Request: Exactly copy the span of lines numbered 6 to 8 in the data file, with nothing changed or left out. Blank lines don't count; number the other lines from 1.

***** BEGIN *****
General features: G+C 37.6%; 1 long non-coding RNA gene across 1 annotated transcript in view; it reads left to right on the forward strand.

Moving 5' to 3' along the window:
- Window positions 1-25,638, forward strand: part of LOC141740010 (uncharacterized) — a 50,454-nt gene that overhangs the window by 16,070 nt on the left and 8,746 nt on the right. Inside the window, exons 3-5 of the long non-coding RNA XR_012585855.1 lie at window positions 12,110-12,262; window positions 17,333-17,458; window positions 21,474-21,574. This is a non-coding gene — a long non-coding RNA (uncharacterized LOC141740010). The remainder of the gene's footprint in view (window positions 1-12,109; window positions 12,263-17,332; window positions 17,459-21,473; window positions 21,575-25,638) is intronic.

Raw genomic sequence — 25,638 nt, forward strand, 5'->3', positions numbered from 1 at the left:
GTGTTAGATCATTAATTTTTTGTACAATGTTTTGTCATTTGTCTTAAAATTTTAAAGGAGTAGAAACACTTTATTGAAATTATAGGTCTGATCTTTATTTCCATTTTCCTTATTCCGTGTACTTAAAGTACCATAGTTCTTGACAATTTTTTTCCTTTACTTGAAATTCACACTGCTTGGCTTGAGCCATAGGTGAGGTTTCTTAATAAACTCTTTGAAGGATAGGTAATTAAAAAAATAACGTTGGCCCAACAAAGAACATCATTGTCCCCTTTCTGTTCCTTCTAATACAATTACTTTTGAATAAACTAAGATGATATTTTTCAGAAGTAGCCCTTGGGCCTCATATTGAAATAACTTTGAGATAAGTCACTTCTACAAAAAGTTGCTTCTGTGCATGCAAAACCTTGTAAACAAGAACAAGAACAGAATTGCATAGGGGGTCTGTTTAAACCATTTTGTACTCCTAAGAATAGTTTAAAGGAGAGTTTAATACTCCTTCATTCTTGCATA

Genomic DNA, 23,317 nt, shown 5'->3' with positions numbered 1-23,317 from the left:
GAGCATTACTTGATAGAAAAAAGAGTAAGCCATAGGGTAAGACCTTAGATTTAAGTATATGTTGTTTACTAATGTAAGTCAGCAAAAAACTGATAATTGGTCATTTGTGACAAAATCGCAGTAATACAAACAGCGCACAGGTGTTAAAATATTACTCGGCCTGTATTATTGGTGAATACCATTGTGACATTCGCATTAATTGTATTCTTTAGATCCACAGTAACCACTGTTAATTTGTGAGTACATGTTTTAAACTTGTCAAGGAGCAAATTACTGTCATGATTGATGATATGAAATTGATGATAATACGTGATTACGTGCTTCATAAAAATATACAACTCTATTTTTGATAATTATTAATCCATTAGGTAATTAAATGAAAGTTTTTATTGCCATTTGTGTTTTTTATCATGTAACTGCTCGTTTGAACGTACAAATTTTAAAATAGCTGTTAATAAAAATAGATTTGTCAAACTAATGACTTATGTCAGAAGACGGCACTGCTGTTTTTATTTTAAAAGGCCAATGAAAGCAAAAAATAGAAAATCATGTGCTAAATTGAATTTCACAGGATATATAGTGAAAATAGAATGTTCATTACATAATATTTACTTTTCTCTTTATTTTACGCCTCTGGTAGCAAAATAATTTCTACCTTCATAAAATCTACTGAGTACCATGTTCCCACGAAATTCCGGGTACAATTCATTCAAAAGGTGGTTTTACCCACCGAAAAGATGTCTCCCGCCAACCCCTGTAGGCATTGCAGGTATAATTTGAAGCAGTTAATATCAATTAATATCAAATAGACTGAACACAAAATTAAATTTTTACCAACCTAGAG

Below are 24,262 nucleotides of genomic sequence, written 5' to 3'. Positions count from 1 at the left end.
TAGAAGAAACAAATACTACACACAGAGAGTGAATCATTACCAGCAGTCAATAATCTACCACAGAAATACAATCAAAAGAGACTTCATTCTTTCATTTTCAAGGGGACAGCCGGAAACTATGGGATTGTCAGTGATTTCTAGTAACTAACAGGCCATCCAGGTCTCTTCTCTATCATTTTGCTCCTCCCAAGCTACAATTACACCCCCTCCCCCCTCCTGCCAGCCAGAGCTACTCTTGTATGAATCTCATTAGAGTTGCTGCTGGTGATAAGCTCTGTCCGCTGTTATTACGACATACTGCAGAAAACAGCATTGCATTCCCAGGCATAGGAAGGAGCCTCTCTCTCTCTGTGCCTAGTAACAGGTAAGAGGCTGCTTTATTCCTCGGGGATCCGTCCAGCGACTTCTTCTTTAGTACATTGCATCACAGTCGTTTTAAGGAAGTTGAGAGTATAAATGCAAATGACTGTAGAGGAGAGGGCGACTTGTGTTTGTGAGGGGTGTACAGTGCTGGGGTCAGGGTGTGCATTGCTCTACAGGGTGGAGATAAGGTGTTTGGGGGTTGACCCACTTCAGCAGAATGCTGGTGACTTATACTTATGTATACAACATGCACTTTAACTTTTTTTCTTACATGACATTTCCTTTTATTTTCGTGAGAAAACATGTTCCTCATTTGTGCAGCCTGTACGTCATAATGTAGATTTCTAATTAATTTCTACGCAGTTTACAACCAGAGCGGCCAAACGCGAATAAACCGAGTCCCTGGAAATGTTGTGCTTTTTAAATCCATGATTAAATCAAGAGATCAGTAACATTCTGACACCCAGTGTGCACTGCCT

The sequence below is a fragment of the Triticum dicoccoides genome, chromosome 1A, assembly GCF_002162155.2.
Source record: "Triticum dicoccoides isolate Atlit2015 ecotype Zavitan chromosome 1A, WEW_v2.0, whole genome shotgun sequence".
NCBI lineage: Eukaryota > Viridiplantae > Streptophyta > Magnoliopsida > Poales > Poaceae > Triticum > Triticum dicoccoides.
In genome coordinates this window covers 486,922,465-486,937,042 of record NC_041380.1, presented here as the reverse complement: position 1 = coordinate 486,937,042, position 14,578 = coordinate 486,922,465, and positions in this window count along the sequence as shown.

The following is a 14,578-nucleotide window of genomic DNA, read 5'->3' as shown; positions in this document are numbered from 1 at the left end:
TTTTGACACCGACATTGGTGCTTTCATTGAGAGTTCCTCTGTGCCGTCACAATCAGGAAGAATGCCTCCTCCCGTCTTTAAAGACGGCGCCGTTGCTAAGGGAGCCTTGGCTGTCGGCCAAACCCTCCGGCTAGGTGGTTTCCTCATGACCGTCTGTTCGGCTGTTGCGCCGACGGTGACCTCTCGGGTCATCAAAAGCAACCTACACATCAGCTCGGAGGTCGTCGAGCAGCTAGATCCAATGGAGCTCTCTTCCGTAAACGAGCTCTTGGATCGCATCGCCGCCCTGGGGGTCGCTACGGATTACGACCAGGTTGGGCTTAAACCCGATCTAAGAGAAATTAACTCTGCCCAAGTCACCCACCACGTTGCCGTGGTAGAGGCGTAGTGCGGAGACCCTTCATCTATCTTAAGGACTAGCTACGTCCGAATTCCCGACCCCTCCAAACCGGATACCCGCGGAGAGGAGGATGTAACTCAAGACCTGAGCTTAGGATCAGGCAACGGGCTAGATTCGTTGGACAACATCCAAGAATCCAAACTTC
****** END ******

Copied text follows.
Genomic DNA, 23,317 nt, shown 5'->3' with positions numbered 1-23,317 from the left:
GAGCATTACTTGATAGAAAAAAGAGTAAGCCATAGGGTAAGACCTTAGATTTAAGTATATGTTGTTTACTAATGTAAGTCAGCAAAAAACTGATAATTGGTCATTTGTGACAAAATCGCAGTAATACAAACAGCGCACAGGTGTTAAAATATTACTCGGCCTGTATTATTGGTGAATACCATTGTGACATTCGCATTAATTGTATTCTTTAGATCCACAGTAACCACTGTTAATTTGTGAGTACATGTTTTAAACTTGTCAAGGAGCAAATTACTGTCATGATTGATGATATGAAATTGATGATAATACGTGATTACGTGCTTCATAAAAATATACAACTCTATTTTTGATAATTATTAATCCATTAGGTAATTAAATGAAAGTTTTTATTGCCATTTGTGTTTTTTATCATGTAACTGCTCGTTTGAACGTACAAATTTTAAAATAGCTGTTAATAAAAATAGATTTGTCAAACTAATGACTTATGTCAGAAGACGGCACTGCTGTTTTTATTTTAAAAGGCCAATGAAAGCAAAAAATAGAAAATCATGTGCTAAATTGAATTTCACAGGATATATAGTGAAAATAGAATGTTCATTACATAATATTTACTTTTCTCTTTATTTTACGCCTCTGGTAGCAAAATAATTTCTACCTTCATAAAATCTACTGAGTACCATGTTCCCACGAAATTCCGGGTACAATTCATTCAAAAGGTGGTTTTACCCACCGAAAAGATGTCTCCCGCCAACCCCTGTAGGCATTGCAGGTATAATTTGAAGCAGTTAATATCAATTAATATCAAATAGACTGAACACAAAATTAAATTTTTACCAACCTAGAG

Below are 24,262 nucleotides of genomic sequence, written 5' to 3'. Positions count from 1 at the left end.